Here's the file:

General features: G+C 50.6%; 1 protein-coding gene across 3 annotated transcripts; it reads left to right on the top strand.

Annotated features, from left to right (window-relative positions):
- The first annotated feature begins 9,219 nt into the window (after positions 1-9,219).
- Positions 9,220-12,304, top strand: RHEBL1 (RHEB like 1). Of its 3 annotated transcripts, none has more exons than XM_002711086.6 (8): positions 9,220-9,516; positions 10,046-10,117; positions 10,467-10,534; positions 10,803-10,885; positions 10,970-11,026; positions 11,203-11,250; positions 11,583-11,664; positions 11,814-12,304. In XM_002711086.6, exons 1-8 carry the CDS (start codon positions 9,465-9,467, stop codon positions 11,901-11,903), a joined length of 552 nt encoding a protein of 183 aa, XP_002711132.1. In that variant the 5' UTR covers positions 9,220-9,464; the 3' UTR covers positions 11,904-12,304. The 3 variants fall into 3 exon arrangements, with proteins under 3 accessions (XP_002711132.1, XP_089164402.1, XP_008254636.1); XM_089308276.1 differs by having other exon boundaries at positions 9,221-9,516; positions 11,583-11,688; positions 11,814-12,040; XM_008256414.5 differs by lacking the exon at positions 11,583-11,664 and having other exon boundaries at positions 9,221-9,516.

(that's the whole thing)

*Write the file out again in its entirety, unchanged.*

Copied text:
General features: G+C 50.6%; 1 protein-coding gene across 3 annotated transcripts; it reads left to right on the top strand.

Annotated features, from left to right (window-relative positions):
- The first annotated feature begins 9,219 nt into the window (after positions 1-9,219).
- Positions 9,220-12,304, top strand: RHEBL1 (RHEB like 1). Of its 3 annotated transcripts, none has more exons than XM_002711086.6 (8): positions 9,220-9,516; positions 10,046-10,117; positions 10,467-10,534; positions 10,803-10,885; positions 10,970-11,026; positions 11,203-11,250; positions 11,583-11,664; positions 11,814-12,304. In XM_002711086.6, exons 1-8 carry the CDS (start codon positions 9,465-9,467, stop codon positions 11,901-11,903), a joined length of 552 nt encoding a protein of 183 aa, XP_002711132.1. In that variant the 5' UTR covers positions 9,220-9,464; the 3' UTR covers positions 11,904-12,304. The 3 variants fall into 3 exon arrangements, with proteins under 3 accessions (XP_002711132.1, XP_089164402.1, XP_008254636.1); XM_089308276.1 differs by having other exon boundaries at positions 9,221-9,516; positions 11,583-11,688; positions 11,814-12,040; XM_008256414.5 differs by lacking the exon at positions 11,583-11,664 and having other exon boundaries at positions 9,221-9,516.